Wednesday, April 26, 2017

A “forced relocation” in our City? What “curfew”? A repost by request.


Always a big hit with my readers, the blog post titled “Where, oh where, have all the protesters gone? Recall the ‘forced relocation’ that wasn’t? The ‘curfew’ that never happened either?”


To the question: Where have all the protesters gone? Our City hasn’t had a protest for over a year now. Not even one from our friends who live in a local trailer park community. Is it because Mr. Snarky and all his friends have left town to stir up trouble somewhere else?

We all survived another election season last March here in the City of Lake Worth. As you know, City elections can bring out the worst of some in the press and the media. Do you remember, “One of the ways you know it’s getting close to election season”?

There was never a “curfew” here in Lake Worth. That was the Post’s headline editor trying to stir up trouble last year:
The word “curfew” is an example of loaded language: “wording that attempts to influence an audience by using appeal to emotion or stereotypes.”

So what happened to all those protesters prior to our municipal elections in March of 2016? The signs, megaphone, bells, whistles, and banging of pots and pans? The answer to the question is, of course, obvious.

All of this silliness was about our Downtown Cultural Plaza being closed for certain overnight hours, ordinances created by cities and towns all across this nation every day. It’s not unusual despite what some protesters and others try to claim and it’s certainly not “draconian”, or “criminalizing” people, or even as one protester said, “throwing the baby out with the bathwater”, whatever that was supposed to mean.

Then the pictures began to arrive via email from all over the world. . .

Literal translation of sign in the image below using Google Translator: Evacuation plan Vigipirate 4:30 p.m. 5:00 p.m. closed park
A ‘curfew’ in France too?

And another one:
Translation: “Opening hours of the fountain gardens”. Again, no mention of a ‘curfew’.


Central Park CLOSED!

And remember the “trailer park” protest that turned into a dud in Lake Worth? The advice for people back then was if they wanted to see what it’s like to be a protester, they better do it before election day. There won’t be any more protests for a long time now. The next election of candidates isn’t until March 13th, 2018.

You see, all those protests ostensibly about the homeless — who never did get any help from the protesters who were too busy protesting — the protests over trash pick-up at the trailer park, and all the others were just for show. It was all a stage act in front of the press, the TV cameras and the rest of the media who fell for it. Those protests were all about manipulating the results on election day in 2016. Period. And it all failed spectacularly as evidenced by the results: all the incumbents were re-elected by landslide victories.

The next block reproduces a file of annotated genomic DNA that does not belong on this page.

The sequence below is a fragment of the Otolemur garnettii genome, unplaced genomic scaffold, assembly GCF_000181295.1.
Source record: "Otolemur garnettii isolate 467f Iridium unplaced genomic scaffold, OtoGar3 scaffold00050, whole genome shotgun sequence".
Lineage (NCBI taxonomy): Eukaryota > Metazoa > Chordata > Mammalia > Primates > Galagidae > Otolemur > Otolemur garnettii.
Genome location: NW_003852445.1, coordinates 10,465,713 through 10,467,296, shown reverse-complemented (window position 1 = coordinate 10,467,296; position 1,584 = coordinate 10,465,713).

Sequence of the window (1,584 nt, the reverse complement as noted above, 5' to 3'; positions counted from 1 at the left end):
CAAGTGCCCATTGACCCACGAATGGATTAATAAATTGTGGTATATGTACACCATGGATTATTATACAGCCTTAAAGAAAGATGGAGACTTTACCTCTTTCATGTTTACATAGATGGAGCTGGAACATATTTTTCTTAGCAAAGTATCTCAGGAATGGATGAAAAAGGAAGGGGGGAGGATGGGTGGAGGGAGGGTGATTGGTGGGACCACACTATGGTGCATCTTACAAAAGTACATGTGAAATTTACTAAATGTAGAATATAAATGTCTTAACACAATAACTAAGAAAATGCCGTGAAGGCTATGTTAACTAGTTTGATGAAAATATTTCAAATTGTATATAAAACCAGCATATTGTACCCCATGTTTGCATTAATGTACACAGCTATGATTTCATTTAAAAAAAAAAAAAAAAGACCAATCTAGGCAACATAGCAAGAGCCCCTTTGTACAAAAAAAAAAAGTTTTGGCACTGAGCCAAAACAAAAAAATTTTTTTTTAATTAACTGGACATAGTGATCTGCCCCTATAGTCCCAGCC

To learn the truth about that “trailer park” nonsense The Lake Worth Herald explained it all quite well. Now. . . let’s take a look back at CBS12/WPEC’s hysterical take on what they thought that protest was all about last year:

Seniors argue reduced city services all about forced relocation
This ‘story’ was by Israel Balderas in February of 2016, just prior to our City’s elections.* Here is an excerpt:

LAKE WORTH (CBS12) — Hundreds [?] of senior citizens voiced their fears outside city hall Tuesday night over feeling pushed out of their homes.

“Hundreds”? There were about ten or so. But isn’t it interesting how much news reporting can change leading up to an election in Lake Worth? And lastly, then came that Palm Beach Post article from last year that had to be retracted:

Click on image to enlarge:
It’s because of reporting like this that some newspapers have what’s called an ombudsman, or a “public editor”.

Anyhow, stay tuned. Before long Summer will be over and the entertainment will begin all over again. Remember, this is the “quirky” little City of Lake Worth.

*When you hear the words “forced relocation” what comes to mind right away? An excerpt from Wikipedia: “The internment of Japanese Americans in the United States during World War II was the forced relocation [emphasis added] and incarceration in camps in the interior of the country of between 110,000 and 120,000 people of Japanese ancestry who had lived on the Pacific coast.”

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